Hodgkin's lymphoma can be effectively treated with less drugs and radiation, especially in the early stages, finds a new study.

To explain how fewer cycles of chemotherapy and lower dosages of radiation may work just as well as more intensive treatment, researchers at the University Hospital of Cologne have conducted a study involving 1,370 patients with early-stage Hodgkin's lymphoma.

The patients were randomly assigned into four groups: four cycles of chemotherapy followed by either 30 gray (Gy) of radiation; four cycles of chemo plus 20 Gy of radiation; two cycles of chemo followed by 30 Gy of radiation and two cycles of chemo plus 20 Gy of radiation.

The researchers gave patients the standard chemotherapy with four-drug combination containing doxorubicin, bleomycin, vinblastine and dacarbazine (ABVD).

Thereafter, they followed up the patients for five years. On analysing the results the researchers found 91.1 percent of patients in the weakest treatment group with two cycles of chemo and the lesser dosage of radiation had not experienced a relapse, while 93 percent of those in the strongest treatment group with four cycles of chemo and the higher dosage of radiation had relapses.

"The result is very straightforward: there is more toxicity with the more intensive treatment, and there is less toxicity with the less intensive treatment," says author of the study Dr. Andreas Engert, professor of internal medicine, hematology and oncology at the University Hospital of Cologne.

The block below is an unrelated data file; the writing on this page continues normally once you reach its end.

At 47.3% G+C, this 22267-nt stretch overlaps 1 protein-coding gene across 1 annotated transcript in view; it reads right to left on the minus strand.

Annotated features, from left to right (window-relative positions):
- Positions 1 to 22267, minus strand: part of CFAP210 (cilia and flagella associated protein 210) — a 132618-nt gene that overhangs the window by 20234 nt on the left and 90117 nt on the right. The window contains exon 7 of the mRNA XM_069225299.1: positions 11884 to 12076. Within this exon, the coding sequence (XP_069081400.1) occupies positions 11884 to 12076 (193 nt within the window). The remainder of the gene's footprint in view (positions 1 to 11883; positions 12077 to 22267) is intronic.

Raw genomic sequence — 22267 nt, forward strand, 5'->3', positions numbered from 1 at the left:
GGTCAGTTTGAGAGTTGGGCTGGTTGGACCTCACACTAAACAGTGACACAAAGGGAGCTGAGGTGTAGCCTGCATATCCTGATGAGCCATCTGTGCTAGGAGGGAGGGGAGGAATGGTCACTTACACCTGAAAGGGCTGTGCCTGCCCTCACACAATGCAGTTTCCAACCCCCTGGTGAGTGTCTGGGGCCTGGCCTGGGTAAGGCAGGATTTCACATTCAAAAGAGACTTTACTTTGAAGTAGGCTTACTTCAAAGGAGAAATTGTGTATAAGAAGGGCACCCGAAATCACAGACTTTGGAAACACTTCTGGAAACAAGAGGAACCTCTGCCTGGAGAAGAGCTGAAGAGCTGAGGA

"Even the weakest combination of chemotherapy and radiotherapy was as good as the strongest treatment combination in terms of tumor control," he suggests. Both the chemo and radiation used to treat the disease can cause both short and long-term side effects, says Engert in the study published in the latest issue of the New England Journal of Medicine.

Short-term side-effects of the therapy include hair loss and infections which occurred less often in those who had the less intensive treatment compared to the more intensive treatment. As much as 28 percent of those who had four cycles of chemo lost their hair, compared to 15 percent of those who underwent two cycles.

Hodgkin's lymphoma originates in cells called lymphocytes, which are a part of the immune system.